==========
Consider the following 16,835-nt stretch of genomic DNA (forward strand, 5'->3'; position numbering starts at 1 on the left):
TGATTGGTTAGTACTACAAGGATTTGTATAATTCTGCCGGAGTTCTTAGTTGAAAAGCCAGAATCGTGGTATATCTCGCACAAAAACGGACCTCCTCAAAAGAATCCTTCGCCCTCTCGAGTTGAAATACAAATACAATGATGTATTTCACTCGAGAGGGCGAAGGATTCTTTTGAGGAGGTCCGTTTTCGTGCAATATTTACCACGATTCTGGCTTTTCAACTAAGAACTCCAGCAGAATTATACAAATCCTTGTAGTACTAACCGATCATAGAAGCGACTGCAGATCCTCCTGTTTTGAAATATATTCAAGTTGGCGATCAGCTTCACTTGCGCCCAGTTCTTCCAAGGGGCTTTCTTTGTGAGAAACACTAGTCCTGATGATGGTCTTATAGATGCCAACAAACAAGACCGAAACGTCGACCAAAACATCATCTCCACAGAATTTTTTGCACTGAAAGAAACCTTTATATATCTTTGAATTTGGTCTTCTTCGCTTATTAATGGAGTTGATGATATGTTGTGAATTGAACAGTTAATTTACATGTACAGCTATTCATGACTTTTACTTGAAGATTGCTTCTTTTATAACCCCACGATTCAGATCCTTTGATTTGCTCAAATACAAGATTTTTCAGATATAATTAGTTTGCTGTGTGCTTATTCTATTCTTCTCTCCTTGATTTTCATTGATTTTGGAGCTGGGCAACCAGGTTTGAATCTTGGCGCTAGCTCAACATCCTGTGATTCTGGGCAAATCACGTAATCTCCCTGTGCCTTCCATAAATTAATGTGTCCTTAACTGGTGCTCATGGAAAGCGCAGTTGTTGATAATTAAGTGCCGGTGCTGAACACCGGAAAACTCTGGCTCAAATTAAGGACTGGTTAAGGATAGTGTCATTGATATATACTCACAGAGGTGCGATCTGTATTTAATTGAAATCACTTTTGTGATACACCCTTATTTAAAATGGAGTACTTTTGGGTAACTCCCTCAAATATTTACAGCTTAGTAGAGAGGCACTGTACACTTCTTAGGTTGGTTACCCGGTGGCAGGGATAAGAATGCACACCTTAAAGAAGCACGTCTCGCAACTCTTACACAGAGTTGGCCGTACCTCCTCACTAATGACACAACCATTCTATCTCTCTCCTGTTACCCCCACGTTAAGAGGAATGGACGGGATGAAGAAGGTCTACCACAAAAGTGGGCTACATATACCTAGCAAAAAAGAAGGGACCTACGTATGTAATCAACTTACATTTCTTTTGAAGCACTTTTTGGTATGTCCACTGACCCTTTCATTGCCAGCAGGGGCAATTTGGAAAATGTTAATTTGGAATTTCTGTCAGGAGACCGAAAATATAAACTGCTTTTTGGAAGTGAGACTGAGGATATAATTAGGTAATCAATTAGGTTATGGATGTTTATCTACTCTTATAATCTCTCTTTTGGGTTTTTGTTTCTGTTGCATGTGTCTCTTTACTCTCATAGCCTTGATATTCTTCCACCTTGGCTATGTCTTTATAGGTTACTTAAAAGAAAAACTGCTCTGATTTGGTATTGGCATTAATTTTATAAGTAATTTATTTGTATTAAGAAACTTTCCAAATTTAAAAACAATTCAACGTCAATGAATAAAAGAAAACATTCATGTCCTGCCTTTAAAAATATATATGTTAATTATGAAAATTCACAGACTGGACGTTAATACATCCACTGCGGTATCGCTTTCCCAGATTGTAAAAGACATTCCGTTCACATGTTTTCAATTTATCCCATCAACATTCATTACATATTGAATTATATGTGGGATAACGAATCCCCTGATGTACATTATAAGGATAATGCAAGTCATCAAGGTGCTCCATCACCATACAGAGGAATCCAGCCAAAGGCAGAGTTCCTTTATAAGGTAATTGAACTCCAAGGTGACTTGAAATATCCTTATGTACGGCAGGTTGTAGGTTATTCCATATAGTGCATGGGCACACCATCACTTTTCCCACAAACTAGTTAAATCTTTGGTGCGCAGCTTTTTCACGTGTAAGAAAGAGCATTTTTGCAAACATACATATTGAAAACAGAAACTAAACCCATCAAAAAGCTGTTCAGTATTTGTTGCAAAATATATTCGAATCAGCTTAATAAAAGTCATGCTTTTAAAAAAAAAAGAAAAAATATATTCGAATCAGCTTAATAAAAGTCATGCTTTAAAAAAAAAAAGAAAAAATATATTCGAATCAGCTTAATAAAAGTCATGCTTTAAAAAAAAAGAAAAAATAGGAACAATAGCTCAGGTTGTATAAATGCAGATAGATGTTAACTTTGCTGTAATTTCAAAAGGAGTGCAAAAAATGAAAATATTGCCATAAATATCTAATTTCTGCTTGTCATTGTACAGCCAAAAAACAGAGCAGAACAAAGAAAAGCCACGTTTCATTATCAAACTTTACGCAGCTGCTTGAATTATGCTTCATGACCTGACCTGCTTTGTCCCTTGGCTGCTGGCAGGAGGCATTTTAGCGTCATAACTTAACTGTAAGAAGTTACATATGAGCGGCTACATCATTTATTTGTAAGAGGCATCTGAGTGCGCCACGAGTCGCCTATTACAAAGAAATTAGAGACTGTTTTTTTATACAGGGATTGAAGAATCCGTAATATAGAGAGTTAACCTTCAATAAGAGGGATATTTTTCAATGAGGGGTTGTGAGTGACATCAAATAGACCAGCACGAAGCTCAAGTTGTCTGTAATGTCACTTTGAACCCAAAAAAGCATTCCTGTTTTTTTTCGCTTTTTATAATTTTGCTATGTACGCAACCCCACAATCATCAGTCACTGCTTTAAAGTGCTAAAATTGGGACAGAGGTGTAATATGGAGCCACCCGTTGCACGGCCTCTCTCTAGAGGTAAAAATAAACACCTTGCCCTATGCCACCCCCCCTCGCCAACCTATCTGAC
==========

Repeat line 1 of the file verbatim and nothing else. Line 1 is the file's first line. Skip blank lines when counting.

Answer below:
Consider the following 16,835-nt stretch of genomic DNA (forward strand, 5'->3'; position numbering starts at 1 on the left):